Boosting the immune system to tackle bacterial infections
Utrecht Molecular Immunology hub
Antibiotic-resistant bacteria are on the rise and the development of new antibiotics is seriously falling behind. Time to consider other options that tackle the problem from a different angle. Such as Suzan Rooijakkers' approach, in which the body's own defense capabilities are deployed to eradicate infections.
Things can get quickly out of hand
Each year, approximately 25,000 people in Europe die because of a so called multi-drug resistant bacterial infections. The extra costs of care for these patients - who receive very expensive, 'last resort' medication - amounts to €1,5 billion per year. One of the main bacterial culprits is Klebsiella pneumoniae. "Klebsiella has developed resistance to a wide range of antibiotics. Several Klebsiella strains are already resistant against three or more classes of antibiotics, which means that there are hardly any treatment options left. Or unfortunately in some cases, none", says Suzan Rooijakkers, professor of Medical Microbiology at UMC Utrecht and co-coordinator of the Utrecht Molecular Immunology Hub. The cynical twist here is that these patients contract Klebsiella infections while being hospitalised for some other reason. Rooijakkers: "Klebsiella is harmless to healthy people, but when the natural barriers are breached due to medical interventions, things can quickly get out of hand. For example, patients who are on breathing machines or have intravenous catheters are vulnerable to Klebsiella. And as these patients are already in a bad condition, their situation can easily deteriorate."
The key issue is that we still do not completely understand how our immune system actually kills bacteria
What to do? Developing new antibiotics seems the logical answer, but the serious lack of progress on that front during the last decades does not inspire confidence. Novel approaches are urgently needed. Rooijakkers looks towards the immune system for ideas. "The key issue is that we still do not completely understand how our immune system actually kills bacteria. This is the fundamental question we need to address and for that, we concentrate on the antibodies. Some antibodies are very capable of killing bacteria, whereas others are not. Even though they all recognize the bacteria, so it has to be something else." That something else may be related to the location where the antibodies bind the bacterial cell, and how the antibodies initiate the killing of bacteria by the complement system. Proteins from the complement bind to the antibodies and initiate the formation of pores in the membrane. "Previous research in my group has demonstrated that effective killing of the bacteria requires the pore to pierce both the outer and the inner membrane. Our hypothesis is that the ineffectiveness of certain antibodies is related to the location where they bind the outer membrane. It could be that these locations are not suitable for pore formation, or that the pores fail to reach the inner membrane as well."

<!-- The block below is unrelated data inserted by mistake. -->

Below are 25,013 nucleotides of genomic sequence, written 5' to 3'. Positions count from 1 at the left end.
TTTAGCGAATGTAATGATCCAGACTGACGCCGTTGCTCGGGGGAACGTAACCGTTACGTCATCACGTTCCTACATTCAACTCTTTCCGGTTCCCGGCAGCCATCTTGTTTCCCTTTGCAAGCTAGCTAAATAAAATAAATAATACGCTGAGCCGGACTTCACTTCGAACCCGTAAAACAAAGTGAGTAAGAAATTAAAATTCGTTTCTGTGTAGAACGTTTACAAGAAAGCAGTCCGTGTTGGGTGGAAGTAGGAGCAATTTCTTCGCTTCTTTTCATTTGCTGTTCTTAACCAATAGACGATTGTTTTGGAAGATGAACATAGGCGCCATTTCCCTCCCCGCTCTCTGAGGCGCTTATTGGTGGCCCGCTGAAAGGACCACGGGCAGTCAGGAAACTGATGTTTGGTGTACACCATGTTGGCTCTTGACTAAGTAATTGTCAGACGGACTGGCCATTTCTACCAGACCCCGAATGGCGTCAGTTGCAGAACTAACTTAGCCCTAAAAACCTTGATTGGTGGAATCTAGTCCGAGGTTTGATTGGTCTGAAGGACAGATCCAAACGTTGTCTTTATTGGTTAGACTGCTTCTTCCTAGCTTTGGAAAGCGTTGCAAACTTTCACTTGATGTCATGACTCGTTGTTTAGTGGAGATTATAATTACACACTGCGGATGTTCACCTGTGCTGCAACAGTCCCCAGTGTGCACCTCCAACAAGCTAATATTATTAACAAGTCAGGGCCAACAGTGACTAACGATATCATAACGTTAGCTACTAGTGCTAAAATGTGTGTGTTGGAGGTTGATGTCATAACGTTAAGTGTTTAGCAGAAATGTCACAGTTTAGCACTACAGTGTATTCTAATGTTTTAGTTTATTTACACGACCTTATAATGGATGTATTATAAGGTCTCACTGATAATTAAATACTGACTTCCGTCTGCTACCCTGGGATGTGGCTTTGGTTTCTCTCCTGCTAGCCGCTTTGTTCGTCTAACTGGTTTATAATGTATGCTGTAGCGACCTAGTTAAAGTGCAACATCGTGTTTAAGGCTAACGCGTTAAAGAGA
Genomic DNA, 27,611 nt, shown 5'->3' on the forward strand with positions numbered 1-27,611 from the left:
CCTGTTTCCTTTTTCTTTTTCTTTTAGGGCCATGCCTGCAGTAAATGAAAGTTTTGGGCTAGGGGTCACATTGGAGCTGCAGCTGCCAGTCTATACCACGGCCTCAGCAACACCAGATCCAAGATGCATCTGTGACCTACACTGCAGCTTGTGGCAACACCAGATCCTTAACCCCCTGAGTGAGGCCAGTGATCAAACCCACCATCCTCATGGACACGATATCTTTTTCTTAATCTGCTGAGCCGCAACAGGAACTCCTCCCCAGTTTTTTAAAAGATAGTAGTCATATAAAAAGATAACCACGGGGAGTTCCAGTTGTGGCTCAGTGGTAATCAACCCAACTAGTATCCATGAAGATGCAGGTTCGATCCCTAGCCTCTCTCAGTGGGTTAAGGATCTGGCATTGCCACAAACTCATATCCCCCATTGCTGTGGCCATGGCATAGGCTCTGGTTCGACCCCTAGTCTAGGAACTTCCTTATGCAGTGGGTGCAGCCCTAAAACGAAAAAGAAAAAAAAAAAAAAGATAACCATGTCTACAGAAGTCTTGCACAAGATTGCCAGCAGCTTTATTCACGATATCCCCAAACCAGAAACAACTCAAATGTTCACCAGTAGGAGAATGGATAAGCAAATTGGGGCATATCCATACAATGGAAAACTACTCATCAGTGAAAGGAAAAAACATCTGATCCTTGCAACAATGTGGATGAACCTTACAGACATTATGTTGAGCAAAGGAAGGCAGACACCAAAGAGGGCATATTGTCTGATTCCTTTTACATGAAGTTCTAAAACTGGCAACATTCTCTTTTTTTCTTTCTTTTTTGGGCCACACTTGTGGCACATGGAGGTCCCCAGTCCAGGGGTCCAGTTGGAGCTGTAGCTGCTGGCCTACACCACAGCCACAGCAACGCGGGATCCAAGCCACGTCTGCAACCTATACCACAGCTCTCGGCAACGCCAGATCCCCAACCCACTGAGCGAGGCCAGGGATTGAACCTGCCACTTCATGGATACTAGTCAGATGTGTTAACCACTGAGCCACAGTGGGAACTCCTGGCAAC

We envision that our approach will generate new leads for developing therapeutic antibodies.
One of the first problems to tackle is the identification of those antibodies that manage to destruct both bacterial membranes. "Together with the group of Albert Heck, we will map protein expression levels following an immune responses to identify relevant antibodies." For mechanistic insights into the pore formation process, Rooijakkers will team up with the groups of Friedrich Förster and Piet Gros to benefit from their expertise in structural biology. "Our plan is to take cross sections of the bacteria and study the exact location where pore formation is successful." Rooijakkers envisions that this approach will generate new leads for developing therapeutic antibodies. "That will hopefully boost the effect of existing antibiotics and thus reduce the amount needed, as well the length of therapy. And that is very important to reduce the risk of resistance."